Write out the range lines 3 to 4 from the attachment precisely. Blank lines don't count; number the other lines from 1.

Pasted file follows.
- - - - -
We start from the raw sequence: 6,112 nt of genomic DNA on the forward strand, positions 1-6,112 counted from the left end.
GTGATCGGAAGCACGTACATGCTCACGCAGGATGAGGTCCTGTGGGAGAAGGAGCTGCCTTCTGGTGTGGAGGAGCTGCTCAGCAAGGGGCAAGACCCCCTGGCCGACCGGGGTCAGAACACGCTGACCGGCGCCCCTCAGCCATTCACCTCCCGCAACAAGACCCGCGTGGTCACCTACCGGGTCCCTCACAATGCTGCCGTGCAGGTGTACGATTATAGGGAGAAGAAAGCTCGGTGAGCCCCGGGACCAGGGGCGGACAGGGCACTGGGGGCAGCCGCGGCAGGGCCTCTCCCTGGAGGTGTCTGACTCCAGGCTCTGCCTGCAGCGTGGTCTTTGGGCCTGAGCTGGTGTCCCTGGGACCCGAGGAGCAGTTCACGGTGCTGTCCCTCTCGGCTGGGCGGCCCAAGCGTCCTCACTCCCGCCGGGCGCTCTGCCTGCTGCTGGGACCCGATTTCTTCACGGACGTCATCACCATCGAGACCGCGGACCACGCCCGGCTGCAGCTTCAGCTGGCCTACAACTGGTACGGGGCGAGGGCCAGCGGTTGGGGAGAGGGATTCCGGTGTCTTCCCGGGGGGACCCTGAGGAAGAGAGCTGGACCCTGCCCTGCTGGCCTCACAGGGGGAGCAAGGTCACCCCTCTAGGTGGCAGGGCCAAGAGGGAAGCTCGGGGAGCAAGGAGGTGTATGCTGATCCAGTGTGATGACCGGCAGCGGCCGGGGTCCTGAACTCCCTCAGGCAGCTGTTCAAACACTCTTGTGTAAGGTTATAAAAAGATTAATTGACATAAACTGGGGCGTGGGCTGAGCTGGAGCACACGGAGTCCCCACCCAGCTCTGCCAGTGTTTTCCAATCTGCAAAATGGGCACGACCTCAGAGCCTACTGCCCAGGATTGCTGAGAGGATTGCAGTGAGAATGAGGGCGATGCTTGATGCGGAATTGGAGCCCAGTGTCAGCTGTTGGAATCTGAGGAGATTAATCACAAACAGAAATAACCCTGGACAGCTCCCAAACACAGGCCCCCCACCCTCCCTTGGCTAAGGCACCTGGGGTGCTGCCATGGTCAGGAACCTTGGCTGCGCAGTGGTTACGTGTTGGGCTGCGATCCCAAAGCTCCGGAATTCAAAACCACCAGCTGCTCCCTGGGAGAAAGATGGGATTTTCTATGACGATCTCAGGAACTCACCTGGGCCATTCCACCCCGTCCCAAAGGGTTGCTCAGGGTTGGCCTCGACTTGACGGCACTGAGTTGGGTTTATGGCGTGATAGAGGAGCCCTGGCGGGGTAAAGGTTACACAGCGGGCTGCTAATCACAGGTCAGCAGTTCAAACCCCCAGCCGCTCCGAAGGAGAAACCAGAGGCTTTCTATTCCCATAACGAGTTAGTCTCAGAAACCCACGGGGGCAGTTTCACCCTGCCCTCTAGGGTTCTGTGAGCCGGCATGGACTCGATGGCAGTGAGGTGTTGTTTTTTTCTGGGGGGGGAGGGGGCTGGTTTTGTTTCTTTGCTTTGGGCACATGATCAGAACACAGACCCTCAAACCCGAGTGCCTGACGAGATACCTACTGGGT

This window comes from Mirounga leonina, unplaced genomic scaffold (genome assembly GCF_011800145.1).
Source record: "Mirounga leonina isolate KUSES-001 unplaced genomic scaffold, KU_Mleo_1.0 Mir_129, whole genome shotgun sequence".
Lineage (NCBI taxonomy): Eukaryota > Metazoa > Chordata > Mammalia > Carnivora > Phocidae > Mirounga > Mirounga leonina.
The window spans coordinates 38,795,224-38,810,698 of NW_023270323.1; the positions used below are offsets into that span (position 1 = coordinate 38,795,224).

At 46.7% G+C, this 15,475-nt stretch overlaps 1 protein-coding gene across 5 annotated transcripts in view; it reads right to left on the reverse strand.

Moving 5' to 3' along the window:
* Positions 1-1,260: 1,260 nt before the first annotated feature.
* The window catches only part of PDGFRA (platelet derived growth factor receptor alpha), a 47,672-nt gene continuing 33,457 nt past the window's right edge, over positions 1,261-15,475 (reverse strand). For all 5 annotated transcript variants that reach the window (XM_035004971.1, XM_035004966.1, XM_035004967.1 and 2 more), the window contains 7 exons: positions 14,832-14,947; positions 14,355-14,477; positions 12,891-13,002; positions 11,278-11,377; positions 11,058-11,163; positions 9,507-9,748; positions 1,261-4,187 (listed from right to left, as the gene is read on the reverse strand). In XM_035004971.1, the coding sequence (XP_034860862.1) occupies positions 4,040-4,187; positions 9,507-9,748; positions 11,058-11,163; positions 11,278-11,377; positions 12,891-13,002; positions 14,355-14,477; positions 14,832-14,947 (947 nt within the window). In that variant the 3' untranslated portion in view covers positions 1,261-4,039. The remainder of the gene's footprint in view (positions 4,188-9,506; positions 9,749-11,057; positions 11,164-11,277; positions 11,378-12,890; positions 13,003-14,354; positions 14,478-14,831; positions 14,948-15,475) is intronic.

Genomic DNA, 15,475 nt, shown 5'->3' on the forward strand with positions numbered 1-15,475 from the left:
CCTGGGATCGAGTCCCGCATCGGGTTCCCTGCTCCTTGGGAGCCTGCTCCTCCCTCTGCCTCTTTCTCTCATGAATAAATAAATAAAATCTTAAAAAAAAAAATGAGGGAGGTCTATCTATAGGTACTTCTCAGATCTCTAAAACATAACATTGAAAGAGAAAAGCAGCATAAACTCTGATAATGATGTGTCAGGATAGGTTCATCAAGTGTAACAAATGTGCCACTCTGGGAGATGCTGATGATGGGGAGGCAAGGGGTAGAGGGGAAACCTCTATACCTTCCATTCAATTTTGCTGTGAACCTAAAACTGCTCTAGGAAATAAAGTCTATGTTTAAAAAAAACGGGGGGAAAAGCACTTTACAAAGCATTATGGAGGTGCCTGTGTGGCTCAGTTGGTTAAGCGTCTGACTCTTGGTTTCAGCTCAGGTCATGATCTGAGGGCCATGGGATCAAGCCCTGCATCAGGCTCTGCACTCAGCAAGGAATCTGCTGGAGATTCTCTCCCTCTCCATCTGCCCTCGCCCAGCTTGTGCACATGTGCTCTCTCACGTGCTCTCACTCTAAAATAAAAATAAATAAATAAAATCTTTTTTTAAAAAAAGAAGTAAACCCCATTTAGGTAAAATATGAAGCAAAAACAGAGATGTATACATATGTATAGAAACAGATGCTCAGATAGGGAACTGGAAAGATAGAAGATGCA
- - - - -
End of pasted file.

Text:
This window comes from Mirounga leonina, unplaced genomic scaffold (genome assembly GCF_011800145.1).
Source record: "Mirounga leonina isolate KUSES-001 unplaced genomic scaffold, KU_Mleo_1.0 Mir_129, whole genome shotgun sequence".